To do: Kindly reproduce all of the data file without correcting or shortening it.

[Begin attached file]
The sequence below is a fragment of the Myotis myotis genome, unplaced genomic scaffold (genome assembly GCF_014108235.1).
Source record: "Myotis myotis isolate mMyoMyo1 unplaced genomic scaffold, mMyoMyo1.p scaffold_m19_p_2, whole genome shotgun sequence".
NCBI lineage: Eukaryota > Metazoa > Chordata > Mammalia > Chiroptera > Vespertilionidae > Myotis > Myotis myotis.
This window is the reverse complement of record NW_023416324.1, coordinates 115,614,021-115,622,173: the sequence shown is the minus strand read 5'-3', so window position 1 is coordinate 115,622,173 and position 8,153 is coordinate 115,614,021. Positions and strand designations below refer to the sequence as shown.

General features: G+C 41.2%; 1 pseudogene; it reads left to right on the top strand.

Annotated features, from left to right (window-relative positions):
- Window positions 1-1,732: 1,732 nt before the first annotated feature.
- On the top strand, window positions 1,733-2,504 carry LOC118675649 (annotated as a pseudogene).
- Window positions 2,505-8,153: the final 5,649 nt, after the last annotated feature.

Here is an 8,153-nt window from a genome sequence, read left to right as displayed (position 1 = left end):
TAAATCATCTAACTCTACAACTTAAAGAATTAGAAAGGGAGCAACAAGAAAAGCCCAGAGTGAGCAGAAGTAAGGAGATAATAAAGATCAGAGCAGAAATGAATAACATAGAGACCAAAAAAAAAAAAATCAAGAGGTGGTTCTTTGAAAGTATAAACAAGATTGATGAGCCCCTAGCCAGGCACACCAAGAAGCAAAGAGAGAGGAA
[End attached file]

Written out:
The sequence below is a fragment of the Myotis myotis genome, unplaced genomic scaffold (genome assembly GCF_014108235.1).
Source record: "Myotis myotis isolate mMyoMyo1 unplaced genomic scaffold, mMyoMyo1.p scaffold_m19_p_2, whole genome shotgun sequence".
NCBI lineage: Eukaryota > Metazoa > Chordata > Mammalia > Chiroptera > Vespertilionidae > Myotis > Myotis myotis.
This window is the reverse complement of record NW_023416324.1, coordinates 115,614,021-115,622,173: the sequence shown is the minus strand read 5'-3', so window position 1 is coordinate 115,622,173 and position 8,153 is coordinate 115,614,021. Positions and strand designations below refer to the sequence as shown.

General features: G+C 41.2%; 1 pseudogene; it reads left to right on the top strand.

Annotated features, from left to right (window-relative positions):
- Window positions 1-1,732: 1,732 nt before the first annotated feature.
- On the top strand, window positions 1,733-2,504 carry LOC118675649 (annotated as a pseudogene).
- Window positions 2,505-8,153: the final 5,649 nt, after the last annotated feature.

Here is an 8,153-nt window from a genome sequence, read left to right as displayed (position 1 = left end):
TAAATCATCTAACTCTACAACTTAAAGAATTAGAAAGGGAGCAACAAGAAAAGCCCAGAGTGAGCAGAAGTAAGGAGATAATAAAGATCAGAGCAGAAATGAATAACATAGAGACCAAAAAAAAAAAAATCAAGAGGTGGTTCTTTGAAAGTATAAACAAGATTGATGAGCCCCTAGCCAGGCACACCAAGAAGCAAAGAGAGAGGAA